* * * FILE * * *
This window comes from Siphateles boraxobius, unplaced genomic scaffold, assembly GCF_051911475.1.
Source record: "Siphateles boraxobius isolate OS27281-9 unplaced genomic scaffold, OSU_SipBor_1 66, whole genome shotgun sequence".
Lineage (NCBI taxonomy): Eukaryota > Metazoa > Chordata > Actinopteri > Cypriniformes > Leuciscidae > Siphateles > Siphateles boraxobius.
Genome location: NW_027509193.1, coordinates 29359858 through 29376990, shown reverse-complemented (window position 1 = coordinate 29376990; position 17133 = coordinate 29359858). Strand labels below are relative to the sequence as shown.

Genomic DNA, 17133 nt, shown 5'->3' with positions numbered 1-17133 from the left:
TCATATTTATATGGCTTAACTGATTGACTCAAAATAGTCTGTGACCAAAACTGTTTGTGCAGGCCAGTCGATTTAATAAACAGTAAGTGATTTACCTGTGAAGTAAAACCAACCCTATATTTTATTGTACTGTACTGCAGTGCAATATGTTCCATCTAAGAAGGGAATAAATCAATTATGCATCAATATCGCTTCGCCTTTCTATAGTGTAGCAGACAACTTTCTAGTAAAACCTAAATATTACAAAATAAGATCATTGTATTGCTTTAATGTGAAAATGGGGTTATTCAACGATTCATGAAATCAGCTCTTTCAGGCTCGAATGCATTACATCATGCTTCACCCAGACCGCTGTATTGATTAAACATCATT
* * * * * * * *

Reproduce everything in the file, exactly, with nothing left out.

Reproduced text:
This window comes from Siphateles boraxobius, unplaced genomic scaffold, assembly GCF_051911475.1.
Source record: "Siphateles boraxobius isolate OS27281-9 unplaced genomic scaffold, OSU_SipBor_1 66, whole genome shotgun sequence".
Lineage (NCBI taxonomy): Eukaryota > Metazoa > Chordata > Actinopteri > Cypriniformes > Leuciscidae > Siphateles > Siphateles boraxobius.
Genome location: NW_027509193.1, coordinates 29359858 through 29376990, shown reverse-complemented (window position 1 = coordinate 29376990; position 17133 = coordinate 29359858). Strand labels below are relative to the sequence as shown.

Genomic DNA, 17133 nt, shown 5'->3' with positions numbered 1-17133 from the left:
TCATATTTATATGGCTTAACTGATTGACTCAAAATAGTCTGTGACCAAAACTGTTTGTGCAGGCCAGTCGATTTAATAAACAGTAAGTGATTTACCTGTGAAGTAAAACCAACCCTATATTTTATTGTACTGTACTGCAGTGCAATATGTTCCATCTAAGAAGGGAATAAATCAATTATGCATCAATATCGCTTCGCCTTTCTATAGTGTAGCAGACAACTTTCTAGTAAAACCTAAATATTACAAAATAAGATCATTGTATTGCTTTAATGTGAAAATGGGGTTATTCAACGATTCATGAAATCAGCTCTTTCAGGCTCGAATGCATTACATCATGCTTCACCCAGACCGCTGTATTGATTAAACATCATT